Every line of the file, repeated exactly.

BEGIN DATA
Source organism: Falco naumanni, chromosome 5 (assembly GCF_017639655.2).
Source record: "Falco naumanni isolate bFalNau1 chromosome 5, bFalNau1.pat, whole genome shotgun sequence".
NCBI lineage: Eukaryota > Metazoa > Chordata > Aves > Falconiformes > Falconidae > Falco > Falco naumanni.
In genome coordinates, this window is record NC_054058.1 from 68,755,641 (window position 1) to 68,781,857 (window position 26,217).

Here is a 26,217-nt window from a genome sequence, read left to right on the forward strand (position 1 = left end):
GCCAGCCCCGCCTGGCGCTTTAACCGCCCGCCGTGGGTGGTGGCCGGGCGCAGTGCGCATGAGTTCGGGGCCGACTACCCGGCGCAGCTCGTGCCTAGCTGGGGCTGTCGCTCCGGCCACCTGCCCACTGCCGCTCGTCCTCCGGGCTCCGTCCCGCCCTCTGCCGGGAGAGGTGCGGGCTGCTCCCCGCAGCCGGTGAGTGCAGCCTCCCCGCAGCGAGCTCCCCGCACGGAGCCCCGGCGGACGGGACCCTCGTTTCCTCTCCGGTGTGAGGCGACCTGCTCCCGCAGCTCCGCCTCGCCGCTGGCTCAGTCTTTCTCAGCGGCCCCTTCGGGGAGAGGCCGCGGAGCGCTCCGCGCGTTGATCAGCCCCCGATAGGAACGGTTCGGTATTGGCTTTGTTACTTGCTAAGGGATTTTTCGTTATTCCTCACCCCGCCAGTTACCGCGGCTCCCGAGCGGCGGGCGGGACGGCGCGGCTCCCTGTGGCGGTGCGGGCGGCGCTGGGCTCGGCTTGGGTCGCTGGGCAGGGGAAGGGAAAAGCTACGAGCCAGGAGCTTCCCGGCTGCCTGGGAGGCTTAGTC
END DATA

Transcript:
Source organism: Falco naumanni, chromosome 5 (assembly GCF_017639655.2).
Source record: "Falco naumanni isolate bFalNau1 chromosome 5, bFalNau1.pat, whole genome shotgun sequence".
NCBI lineage: Eukaryota > Metazoa > Chordata > Aves > Falconiformes > Falconidae > Falco > Falco naumanni.
In genome coordinates, this window is record NC_054058.1 from 68,755,641 (window position 1) to 68,781,857 (window position 26,217).

Here is a 26,217-nt window from a genome sequence, read left to right on the forward strand (position 1 = left end):
GCCAGCCCCGCCTGGCGCTTTAACCGCCCGCCGTGGGTGGTGGCCGGGCGCAGTGCGCATGAGTTCGGGGCCGACTACCCGGCGCAGCTCGTGCCTAGCTGGGGCTGTCGCTCCGGCCACCTGCCCACTGCCGCTCGTCCTCCGGGCTCCGTCCCGCCCTCTGCCGGGAGAGGTGCGGGCTGCTCCCCGCAGCCGGTGAGTGCAGCCTCCCCGCAGCGAGCTCCCCGCACGGAGCCCCGGCGGACGGGACCCTCGTTTCCTCTCCGGTGTGAGGCGACCTGCTCCCGCAGCTCCGCCTCGCCGCTGGCTCAGTCTTTCTCAGCGGCCCCTTCGGGGAGAGGCCGCGGAGCGCTCCGCGCGTTGATCAGCCCCCGATAGGAACGGTTCGGTATTGGCTTTGTTACTTGCTAAGGGATTTTTCGTTATTCCTCACCCCGCCAGTTACCGCGGCTCCCGAGCGGCGGGCGGGACGGCGCGGCTCCCTGTGGCGGTGCGGGCGGCGCTGGGCTCGGCTTGGGTCGCTGGGCAGGGGAAGGGAAAAGCTACGAGCCAGGAGCTTCCCGGCTGCCTGGGAGGCTTAGTC